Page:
Feeling angry

'Fighting Forms' Franz Marc

Depending on your situation some of these options may be relevant to you:

  • Find a constructive release for your anger (e.g. go for a walk, play sport, paint, write in a journal, or talk things through with someone you trust).
  • If you are feeling burnt out and resentful, devote more time to your own needs and increase the limits on the support you provide.
  • Bipolar moods are not always predictable and you (and the person with the illness) may become frustrated or disappointed as plans can be disrupted if the person becomes ill. Some people find that making short term plans or arrangements (not too far in the future) increases the chance that these plans will be carried out.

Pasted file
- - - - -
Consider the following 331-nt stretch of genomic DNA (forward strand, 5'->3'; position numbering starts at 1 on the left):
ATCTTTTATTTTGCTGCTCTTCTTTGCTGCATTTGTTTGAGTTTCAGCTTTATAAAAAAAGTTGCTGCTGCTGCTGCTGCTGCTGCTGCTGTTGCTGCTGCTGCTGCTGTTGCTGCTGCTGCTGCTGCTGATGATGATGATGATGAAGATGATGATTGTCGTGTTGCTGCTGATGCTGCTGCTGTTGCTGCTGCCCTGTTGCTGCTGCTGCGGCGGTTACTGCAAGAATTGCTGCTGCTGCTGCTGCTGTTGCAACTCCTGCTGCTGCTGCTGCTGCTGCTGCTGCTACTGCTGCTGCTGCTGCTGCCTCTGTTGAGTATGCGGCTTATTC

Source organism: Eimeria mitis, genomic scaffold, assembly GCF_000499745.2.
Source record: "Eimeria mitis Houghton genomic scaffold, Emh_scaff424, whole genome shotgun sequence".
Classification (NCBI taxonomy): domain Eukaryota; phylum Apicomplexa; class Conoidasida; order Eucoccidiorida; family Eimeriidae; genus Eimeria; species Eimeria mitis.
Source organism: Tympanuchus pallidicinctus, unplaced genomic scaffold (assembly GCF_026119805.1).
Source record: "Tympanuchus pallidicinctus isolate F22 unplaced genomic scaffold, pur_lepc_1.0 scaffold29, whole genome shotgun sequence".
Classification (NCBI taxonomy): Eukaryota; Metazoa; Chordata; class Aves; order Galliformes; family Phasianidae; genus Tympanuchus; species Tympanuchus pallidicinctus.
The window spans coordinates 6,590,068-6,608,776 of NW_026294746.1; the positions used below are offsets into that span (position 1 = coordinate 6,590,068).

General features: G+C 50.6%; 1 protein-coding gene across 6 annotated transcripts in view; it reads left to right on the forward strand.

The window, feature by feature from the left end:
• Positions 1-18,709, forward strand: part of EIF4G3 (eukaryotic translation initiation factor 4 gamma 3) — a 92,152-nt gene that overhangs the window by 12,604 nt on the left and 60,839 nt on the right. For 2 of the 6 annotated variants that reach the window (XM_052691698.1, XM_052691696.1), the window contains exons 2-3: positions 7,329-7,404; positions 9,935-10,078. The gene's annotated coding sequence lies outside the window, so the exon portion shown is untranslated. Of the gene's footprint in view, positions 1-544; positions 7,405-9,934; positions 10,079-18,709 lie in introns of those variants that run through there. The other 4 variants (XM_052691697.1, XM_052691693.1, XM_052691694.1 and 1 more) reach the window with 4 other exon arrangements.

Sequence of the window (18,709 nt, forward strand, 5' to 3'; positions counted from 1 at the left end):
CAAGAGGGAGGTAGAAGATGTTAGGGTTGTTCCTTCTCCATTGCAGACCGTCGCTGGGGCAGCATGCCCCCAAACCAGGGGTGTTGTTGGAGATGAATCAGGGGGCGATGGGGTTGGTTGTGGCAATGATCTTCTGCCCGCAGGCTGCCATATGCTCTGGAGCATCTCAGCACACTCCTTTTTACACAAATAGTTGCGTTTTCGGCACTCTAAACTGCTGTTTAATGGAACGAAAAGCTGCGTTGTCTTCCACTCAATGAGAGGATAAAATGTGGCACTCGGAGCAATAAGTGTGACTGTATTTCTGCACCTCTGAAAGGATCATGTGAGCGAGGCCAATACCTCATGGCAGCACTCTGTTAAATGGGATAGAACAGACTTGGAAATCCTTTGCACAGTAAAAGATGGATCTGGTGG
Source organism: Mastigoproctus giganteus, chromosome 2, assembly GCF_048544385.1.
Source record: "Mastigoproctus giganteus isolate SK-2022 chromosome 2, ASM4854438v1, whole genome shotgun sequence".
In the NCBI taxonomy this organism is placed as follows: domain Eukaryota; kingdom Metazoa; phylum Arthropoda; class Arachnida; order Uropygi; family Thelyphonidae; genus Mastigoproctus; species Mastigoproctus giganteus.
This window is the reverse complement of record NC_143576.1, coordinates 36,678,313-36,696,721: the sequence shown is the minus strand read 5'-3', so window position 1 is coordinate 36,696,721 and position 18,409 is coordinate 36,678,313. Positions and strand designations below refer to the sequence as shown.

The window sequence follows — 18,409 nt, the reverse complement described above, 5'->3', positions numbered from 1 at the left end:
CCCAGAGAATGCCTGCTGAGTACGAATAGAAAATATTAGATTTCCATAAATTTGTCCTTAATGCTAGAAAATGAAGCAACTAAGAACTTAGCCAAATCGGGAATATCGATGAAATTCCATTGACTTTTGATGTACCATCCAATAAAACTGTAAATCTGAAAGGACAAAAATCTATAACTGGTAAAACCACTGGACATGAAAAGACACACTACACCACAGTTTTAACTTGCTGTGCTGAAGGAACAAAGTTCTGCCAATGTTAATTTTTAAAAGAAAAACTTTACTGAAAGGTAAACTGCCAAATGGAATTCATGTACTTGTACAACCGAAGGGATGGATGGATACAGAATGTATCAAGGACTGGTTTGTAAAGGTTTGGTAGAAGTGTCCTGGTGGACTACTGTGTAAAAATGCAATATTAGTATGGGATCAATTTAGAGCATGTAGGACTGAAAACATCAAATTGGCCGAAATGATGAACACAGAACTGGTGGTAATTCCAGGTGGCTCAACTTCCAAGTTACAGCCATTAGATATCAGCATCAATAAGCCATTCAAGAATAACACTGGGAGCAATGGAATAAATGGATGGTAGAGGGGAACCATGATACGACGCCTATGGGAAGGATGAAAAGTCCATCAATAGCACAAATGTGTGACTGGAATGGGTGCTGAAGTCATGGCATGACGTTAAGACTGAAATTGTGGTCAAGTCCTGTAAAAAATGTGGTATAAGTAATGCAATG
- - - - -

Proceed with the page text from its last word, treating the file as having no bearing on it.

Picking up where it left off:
• Consider if your frustration or anger might be connected to factors the person cannot control (e.g. how long medicines take to work).
  • If you are angry about something the person has done, wait until you have calmed down to discuss the person’s behavior with them. If possible, delay discussing your angry feelings until the person is well and more able to deal with these issues (see using good communication skills for more about ways to express your grievances).
  • Setting limits to try to prevent negative consequences of risky behavior form occurring  again in the future might help to relieve current anger (see dealing with risky or inappropriate manic or hypomanic behaviour).